Now that you have determined that a rain garden is right for your site, you are ready to design and build one! These steps will guide you through the process (click on each topic in the flowchart below to view that section):


Maintain the Rain Garden

Design and Build a Rain Garden flowchartMaintenance of a rain garden is much the same as the maintenance of any other garden or landscape feature.

Weed Control and Watering
The first 1–2 years in a garden there is a higher need for weed control and attention to supplemental watering. Scrutinize which plants are weeds and keep them removed on a regular basis. Weeds are opportunistic and take advantage of open space. Replace any dead plants as soon as possible so that voids are not left open in the garden. Once the desired plants have established and are full grown, their foliage will effectively out-compete most weed species. Established plants may need supplemental watering especially during periods of drought. Monitor the appearance of the plants to determine if and when plants may need additional water. Avoid overwatering to keep plants healthy and conserve water.

Clean Edges
Maintain a clean edge! This can be done by adding a path, mowing and mulching the edge, etc. Clean edges are extremely important when designing a loose, natural style for a rain garden. Adding elements such as low fencing, stones, or a bench will also give the intended, maintained look to the garden.

Spring Clean-up
Pruning in a rain garden is the same as with any garden and is dependent upon the type of plants selected. Pruning of shrubs to enhance flowering and shape should be done according to the recommendations for each particular species. Deadheading of spent flowers to promote additional flowering may be done. However, keep in mind that birds depend on much of the seed produced throughout the year for food. Consider either deadheading half of the plants or not at all.

At the end of the growing season, as winter approaches, do not cut the plants to the ground. Instead, leave stems and seed heads to provide winter habitat in the form of cover and food. Remove the previous season’s dead foliage in early spring as new growth beings to emerge.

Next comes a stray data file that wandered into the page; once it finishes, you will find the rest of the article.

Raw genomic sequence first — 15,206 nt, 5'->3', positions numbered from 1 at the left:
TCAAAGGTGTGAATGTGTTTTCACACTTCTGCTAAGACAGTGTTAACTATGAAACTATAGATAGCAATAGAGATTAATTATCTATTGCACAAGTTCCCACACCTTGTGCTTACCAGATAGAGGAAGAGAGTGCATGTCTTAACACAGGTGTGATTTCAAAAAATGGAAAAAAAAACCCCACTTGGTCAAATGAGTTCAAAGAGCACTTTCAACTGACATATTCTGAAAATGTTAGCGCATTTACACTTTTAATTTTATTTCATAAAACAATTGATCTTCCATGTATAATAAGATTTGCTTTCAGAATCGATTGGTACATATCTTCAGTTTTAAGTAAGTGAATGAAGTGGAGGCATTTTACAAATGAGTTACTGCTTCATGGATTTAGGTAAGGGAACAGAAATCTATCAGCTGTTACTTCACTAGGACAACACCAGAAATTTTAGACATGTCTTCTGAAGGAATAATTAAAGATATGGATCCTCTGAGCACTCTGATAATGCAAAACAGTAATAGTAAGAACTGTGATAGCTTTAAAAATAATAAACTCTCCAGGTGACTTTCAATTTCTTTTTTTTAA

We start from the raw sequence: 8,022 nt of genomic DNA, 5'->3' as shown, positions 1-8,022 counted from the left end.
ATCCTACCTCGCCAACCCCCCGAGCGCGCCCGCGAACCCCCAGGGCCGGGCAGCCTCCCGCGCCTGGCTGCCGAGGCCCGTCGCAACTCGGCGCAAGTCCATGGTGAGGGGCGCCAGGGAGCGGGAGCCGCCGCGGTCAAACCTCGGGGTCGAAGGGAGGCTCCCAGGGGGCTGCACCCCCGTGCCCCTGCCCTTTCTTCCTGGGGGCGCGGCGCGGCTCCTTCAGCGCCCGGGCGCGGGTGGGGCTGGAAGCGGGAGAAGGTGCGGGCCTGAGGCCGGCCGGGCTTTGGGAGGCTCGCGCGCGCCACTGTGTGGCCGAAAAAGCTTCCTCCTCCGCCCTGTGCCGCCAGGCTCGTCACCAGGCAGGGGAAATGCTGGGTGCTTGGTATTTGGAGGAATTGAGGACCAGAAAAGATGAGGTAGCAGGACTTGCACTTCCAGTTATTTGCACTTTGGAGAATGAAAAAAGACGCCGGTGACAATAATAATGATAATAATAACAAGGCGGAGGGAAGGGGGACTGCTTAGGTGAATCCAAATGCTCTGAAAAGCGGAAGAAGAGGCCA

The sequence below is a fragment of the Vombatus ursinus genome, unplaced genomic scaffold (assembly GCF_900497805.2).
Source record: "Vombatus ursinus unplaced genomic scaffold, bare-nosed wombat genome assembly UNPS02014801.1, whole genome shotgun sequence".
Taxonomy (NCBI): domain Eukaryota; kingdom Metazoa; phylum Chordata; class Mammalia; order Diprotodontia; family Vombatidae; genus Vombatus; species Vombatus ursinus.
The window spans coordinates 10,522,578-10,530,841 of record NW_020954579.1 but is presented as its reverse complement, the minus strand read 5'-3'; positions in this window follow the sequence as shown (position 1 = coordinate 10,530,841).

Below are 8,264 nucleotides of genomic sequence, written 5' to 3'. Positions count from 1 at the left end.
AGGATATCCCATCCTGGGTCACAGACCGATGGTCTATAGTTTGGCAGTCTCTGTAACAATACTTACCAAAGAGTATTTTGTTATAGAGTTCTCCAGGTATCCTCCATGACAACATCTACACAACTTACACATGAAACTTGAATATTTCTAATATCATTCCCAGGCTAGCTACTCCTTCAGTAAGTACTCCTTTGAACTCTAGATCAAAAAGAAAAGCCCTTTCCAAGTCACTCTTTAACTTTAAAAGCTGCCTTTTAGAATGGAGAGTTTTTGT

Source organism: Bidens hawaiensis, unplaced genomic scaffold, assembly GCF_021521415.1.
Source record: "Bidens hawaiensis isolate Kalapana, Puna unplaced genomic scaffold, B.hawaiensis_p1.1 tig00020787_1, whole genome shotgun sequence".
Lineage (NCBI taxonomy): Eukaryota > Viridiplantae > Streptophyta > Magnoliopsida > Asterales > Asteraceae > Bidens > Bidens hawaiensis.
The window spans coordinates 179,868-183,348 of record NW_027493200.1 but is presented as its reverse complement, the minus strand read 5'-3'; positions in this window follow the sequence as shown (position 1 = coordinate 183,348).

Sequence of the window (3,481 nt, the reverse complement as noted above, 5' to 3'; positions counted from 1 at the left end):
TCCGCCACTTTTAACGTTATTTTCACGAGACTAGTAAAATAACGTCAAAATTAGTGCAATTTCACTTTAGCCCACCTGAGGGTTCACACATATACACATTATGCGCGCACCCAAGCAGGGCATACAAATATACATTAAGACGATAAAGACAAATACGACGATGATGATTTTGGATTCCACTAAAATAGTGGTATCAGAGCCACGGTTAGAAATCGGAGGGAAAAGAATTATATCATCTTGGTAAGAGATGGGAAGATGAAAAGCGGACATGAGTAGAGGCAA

If an organic mulch, such as bark mulch, is used, it should be applied in late fall-early winter. Note that once the plants have filled in, it may not be necessary or even feasible to try to apply mulch within the planted bed. A perimeter of mulch around the outside of the rain garden gives the garden a finished look and a clean edge. Mulch any bare areas as needed. If gravel and/or stone is used (in areas of high energy water flow), check periodically and clean out leaves, silt and other debris that has flowed into and covered it.

Fertilize your rain garden sparingly, if at all. Native plants do well with few or no additional nutrient applications. If the plants have healthy green growth and bloom well, they do not need any additional fertilizer. Excess fertilizers dissolved in rainwater runoff causes water pollution. Use of organic fertilizers and compost rather than inorganic fertilizers is recommended if additional nutrients are needed. Spread a thin layer (1–2″) of compost on the soil surface in early spring and again in late fall. This can be topped with a thin layer of organic mulch if desired.

Download a Rain Garden/Bioswale Maintenance Overview [pdf]

Link to Is a Rain Garden Right for Your Site? section Link to Determine Rain Garden Size and Depth section Link to Decide Which Rain Garden Elements to Include section Link to Organize Water Flow section Link to Select Plants section Link to Gather Tools and Supplies section Link to Lay It Out and Dig In section Link to Plant the Rain Garden section Link to Maintain the Rain Garden section